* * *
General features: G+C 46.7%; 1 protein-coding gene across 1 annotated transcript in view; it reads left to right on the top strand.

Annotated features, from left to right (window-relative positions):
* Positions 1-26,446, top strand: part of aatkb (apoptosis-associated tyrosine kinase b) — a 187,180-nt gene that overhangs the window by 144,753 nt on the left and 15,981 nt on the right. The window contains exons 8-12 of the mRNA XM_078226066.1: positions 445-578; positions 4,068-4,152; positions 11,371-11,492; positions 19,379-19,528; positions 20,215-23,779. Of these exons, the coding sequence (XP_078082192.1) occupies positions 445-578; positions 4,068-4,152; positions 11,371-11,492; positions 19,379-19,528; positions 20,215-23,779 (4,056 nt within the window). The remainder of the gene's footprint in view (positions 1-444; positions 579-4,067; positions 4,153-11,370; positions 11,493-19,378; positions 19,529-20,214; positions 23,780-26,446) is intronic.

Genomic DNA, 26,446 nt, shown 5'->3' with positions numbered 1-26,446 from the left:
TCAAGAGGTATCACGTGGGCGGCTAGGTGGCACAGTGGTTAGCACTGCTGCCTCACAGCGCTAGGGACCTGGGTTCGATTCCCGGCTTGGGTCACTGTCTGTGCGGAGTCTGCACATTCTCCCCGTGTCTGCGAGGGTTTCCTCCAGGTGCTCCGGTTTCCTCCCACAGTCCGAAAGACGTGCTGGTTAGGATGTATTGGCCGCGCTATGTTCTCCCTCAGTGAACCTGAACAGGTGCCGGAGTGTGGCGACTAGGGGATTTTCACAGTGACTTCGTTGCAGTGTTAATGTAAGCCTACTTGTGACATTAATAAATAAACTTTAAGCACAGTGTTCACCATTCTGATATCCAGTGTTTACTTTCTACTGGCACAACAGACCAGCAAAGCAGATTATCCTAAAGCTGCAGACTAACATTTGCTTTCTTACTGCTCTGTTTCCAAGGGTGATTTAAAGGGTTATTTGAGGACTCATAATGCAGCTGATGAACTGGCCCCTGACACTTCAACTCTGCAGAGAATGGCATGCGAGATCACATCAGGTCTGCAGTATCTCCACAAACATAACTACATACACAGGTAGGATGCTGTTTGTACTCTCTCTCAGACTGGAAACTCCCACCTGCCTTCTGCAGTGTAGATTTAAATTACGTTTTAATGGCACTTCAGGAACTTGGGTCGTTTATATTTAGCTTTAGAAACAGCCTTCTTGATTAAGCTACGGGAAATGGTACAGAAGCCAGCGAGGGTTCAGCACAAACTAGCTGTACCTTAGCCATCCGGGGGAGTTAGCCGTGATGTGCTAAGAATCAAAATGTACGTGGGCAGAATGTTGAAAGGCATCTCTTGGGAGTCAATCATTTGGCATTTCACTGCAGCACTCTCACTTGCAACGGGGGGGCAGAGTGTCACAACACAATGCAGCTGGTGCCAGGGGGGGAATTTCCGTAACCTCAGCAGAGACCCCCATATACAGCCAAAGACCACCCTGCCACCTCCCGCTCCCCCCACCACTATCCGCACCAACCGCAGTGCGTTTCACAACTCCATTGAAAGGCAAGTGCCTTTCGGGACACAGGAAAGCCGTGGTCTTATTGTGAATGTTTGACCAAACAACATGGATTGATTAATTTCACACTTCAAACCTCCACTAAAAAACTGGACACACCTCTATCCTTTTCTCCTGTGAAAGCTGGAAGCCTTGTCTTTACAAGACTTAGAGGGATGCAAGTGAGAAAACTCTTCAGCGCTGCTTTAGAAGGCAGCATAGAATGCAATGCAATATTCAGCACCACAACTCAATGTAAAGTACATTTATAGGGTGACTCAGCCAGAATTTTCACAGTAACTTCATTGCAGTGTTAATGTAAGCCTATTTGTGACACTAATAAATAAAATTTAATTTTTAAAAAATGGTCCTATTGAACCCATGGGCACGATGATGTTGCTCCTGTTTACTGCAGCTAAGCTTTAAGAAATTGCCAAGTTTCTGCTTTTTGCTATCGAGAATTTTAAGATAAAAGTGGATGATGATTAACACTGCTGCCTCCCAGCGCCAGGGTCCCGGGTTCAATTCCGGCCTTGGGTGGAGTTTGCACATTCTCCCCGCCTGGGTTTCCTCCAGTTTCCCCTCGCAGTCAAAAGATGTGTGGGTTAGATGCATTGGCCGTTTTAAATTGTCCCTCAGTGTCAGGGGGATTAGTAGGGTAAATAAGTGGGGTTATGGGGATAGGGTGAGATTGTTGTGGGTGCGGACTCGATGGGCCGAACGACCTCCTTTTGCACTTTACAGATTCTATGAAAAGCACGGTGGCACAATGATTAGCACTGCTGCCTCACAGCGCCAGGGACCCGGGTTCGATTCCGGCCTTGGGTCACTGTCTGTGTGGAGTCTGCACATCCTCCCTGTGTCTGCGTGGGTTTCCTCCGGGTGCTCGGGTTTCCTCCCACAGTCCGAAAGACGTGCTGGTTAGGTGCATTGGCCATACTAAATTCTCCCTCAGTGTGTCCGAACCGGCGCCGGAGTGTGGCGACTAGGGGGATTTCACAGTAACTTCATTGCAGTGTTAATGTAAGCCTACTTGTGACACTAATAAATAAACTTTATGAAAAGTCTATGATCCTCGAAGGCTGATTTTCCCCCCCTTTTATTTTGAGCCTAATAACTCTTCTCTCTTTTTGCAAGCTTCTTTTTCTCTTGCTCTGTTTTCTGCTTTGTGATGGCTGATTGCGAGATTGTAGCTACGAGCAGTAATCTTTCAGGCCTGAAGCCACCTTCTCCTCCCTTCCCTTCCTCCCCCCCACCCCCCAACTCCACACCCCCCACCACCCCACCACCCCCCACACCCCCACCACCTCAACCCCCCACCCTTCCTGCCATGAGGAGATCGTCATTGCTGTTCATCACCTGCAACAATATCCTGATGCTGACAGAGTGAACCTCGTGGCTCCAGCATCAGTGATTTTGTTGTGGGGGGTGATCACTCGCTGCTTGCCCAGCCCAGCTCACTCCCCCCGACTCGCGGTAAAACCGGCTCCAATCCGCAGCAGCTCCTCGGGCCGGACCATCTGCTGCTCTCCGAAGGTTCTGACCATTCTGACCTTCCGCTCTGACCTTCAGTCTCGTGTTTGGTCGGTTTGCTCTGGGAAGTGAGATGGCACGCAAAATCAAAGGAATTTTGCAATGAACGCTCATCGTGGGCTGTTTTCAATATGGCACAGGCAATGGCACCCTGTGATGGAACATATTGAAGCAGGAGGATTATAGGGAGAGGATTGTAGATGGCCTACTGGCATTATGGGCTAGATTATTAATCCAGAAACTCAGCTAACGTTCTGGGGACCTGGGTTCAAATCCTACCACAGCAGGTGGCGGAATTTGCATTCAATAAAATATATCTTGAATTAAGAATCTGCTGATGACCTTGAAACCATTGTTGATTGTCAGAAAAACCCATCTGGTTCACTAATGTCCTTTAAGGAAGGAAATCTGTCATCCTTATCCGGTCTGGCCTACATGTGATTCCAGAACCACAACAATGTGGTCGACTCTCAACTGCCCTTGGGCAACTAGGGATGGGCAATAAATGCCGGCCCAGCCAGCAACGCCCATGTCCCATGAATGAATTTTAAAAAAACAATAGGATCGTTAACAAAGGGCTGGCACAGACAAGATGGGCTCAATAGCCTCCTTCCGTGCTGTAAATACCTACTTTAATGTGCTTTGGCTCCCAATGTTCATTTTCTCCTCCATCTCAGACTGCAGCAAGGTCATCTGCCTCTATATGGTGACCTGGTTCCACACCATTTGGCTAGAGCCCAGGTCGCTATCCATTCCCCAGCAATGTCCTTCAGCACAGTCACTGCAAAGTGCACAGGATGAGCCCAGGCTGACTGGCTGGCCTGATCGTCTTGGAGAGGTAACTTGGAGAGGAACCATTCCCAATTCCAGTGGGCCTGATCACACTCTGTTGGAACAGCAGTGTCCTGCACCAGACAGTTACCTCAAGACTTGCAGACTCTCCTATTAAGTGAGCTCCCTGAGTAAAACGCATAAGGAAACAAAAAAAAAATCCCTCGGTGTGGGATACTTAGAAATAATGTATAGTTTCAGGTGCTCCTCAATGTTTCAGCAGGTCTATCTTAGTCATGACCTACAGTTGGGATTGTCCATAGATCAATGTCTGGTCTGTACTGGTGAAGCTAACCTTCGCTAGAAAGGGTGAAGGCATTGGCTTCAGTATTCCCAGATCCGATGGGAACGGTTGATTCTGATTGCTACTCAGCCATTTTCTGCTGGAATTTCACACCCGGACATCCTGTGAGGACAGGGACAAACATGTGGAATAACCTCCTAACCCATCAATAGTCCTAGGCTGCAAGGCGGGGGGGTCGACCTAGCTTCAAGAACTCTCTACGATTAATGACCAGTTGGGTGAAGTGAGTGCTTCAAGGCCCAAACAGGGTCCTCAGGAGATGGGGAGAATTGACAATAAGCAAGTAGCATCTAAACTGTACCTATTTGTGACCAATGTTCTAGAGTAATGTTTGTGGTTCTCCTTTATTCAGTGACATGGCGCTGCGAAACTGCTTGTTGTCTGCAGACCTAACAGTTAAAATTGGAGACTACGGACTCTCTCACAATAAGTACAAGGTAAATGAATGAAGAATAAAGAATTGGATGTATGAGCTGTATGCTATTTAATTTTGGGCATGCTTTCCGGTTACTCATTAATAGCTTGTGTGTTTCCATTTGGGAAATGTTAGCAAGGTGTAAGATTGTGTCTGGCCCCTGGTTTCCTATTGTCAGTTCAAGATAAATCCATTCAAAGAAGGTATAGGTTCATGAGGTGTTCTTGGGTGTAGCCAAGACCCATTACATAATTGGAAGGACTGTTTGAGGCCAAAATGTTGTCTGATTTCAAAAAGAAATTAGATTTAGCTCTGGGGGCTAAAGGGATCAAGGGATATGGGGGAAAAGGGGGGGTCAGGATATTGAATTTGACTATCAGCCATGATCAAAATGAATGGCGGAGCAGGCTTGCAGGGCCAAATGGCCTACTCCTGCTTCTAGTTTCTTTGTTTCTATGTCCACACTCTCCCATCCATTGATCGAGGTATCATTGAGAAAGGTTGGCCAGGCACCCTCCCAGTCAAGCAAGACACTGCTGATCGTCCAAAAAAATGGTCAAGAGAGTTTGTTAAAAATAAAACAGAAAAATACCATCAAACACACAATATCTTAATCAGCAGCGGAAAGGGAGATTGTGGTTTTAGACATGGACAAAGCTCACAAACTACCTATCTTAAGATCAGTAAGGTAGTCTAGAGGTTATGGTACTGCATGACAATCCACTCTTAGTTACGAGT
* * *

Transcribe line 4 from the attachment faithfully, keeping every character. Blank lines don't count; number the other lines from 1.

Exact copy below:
Genomic DNA, 26,446 nt, shown 5'->3' with positions numbered 1-26,446 from the left: